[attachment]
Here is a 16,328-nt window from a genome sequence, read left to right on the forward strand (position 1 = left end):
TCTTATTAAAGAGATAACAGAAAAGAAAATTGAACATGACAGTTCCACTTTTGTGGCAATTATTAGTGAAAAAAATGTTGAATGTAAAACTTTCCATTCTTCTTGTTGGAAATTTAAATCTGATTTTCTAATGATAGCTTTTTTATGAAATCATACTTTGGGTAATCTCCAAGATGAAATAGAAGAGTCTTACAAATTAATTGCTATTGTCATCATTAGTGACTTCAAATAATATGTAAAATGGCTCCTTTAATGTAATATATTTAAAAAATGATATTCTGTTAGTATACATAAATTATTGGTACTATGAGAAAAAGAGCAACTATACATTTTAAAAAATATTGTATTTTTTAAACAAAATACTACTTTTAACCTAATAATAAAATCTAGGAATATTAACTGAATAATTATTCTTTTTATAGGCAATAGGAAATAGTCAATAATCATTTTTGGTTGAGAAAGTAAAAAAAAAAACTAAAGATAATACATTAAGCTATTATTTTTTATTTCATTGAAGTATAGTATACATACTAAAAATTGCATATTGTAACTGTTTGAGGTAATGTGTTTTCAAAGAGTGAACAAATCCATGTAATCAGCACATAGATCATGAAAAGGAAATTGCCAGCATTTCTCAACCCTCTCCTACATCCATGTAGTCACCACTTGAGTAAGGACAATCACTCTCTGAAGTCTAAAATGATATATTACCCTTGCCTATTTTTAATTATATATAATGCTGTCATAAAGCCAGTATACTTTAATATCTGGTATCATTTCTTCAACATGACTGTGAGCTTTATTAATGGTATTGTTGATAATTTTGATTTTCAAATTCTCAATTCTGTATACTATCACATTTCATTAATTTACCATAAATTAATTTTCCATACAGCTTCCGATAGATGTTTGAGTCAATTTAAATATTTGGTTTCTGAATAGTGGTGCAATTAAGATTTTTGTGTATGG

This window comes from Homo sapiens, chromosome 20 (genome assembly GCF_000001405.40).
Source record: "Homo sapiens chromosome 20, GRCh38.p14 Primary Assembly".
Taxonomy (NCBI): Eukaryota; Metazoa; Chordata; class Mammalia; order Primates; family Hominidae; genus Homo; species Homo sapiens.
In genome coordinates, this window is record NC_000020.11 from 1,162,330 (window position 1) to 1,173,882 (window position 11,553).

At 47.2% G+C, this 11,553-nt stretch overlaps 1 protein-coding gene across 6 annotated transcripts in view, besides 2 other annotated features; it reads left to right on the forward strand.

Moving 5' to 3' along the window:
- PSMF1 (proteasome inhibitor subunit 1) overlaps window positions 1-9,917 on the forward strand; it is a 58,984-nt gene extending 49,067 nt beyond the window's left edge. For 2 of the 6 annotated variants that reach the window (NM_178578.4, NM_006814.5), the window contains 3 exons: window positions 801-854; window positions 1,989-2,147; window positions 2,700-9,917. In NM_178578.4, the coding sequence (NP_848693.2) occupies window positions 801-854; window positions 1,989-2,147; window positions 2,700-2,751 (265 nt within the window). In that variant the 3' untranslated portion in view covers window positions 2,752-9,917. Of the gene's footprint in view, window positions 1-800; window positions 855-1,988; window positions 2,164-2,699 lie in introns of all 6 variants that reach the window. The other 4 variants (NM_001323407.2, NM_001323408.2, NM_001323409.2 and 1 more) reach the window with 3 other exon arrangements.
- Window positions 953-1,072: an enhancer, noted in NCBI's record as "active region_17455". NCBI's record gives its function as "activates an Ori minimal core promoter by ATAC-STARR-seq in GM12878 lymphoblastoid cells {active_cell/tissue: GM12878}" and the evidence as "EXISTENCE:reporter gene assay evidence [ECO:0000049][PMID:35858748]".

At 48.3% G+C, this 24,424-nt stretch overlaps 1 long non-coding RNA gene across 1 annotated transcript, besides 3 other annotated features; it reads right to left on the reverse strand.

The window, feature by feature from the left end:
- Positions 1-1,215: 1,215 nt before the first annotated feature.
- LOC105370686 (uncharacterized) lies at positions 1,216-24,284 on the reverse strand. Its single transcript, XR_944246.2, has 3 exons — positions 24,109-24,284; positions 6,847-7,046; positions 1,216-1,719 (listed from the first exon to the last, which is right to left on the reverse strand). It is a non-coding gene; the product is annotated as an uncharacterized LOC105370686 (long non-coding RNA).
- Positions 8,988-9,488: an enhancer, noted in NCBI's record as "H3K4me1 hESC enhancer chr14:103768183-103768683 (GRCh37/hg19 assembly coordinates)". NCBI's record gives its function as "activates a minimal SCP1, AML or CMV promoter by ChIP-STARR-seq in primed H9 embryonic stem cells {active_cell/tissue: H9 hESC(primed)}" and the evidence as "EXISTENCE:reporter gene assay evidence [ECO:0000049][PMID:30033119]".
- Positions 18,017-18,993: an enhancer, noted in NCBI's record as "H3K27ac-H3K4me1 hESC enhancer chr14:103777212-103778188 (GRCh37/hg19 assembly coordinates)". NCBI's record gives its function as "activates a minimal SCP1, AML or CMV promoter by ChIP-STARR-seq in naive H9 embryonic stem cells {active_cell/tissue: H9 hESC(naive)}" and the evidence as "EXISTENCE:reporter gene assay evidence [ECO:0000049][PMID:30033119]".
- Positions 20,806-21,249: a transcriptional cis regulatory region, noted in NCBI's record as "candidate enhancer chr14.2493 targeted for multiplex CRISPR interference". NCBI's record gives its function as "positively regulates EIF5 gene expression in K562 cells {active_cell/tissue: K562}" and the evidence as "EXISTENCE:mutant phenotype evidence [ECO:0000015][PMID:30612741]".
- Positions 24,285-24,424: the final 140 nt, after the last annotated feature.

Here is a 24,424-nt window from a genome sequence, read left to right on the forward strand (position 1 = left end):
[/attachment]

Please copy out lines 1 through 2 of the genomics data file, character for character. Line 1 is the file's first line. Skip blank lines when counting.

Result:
Here is a 16,328-nt window from a genome sequence, read left to right on the forward strand (position 1 = left end):
TCTTATTAAAGAGATAACAGAAAAGAAAATTGAACATGACAGTTCCACTTTTGTGGCAATTATTAGTGAAAAAAATGTTGAATGTAAAACTTTCCATTCTTCTTGTTGGAAATTTAAATCTGATTTTCTAATGATAGCTTTTTTATGAAATCATACTTTGGGTAATCTCCAAGATGAAATAGAAGAGTCTTACAAATTAATTGCTATTGTCATCATTAGTGACTTCAAATAATATGTAAAATGGCTCCTTTAATGTAATATATTTAAAAAATGATATTCTGTTAGTATACATAAATTATTGGTACTATGAGAAAAAGAGCAACTATACATTTTAAAAAATATTGTATTTTTTAAACAAAATACTACTTTTAACCTAATAATAAAATCTAGGAATATTAACTGAATAATTATTCTTTTTATAGGCAATAGGAAATAGTCAATAATCATTTTTGGTTGAGAAAGTAAAAAAAAAAACTAAAGATAATACATTAAGCTATTATTTTTTATTTCATTGAAGTATAGTATACATACTAAAAATTGCATATTGTAACTGTTTGAGGTAATGTGTTTTCAAAGAGTGAACAAATCCATGTAATCAGCACATAGATCATGAAAAGGAAATTGCCAGCATTTCTCAACCCTCTCCTACATCCATGTAGTCACCACTTGAGTAAGGACAATCACTCTCTGAAGTCTAAAATGATATATTACCCTTGCCTATTTTTAATTATATATAATGCTGTCATAAAGCCAGTATACTTTAATATCTGGTATCATTTCTTCAACATGACTGTGAGCTTTATTAATGGTATTGTTGATAATTTTGATTTTCAAATTCTCAATTCTGTATACTATCACATTTCATTAATTTACCATAAATTAATTTTCCATACAGCTTCCGATAGATGTTTGAGTCAATTTAAATATTTGGTTTCTGAATAGTGGTGCAATTAAGATTTTTGTGTATGG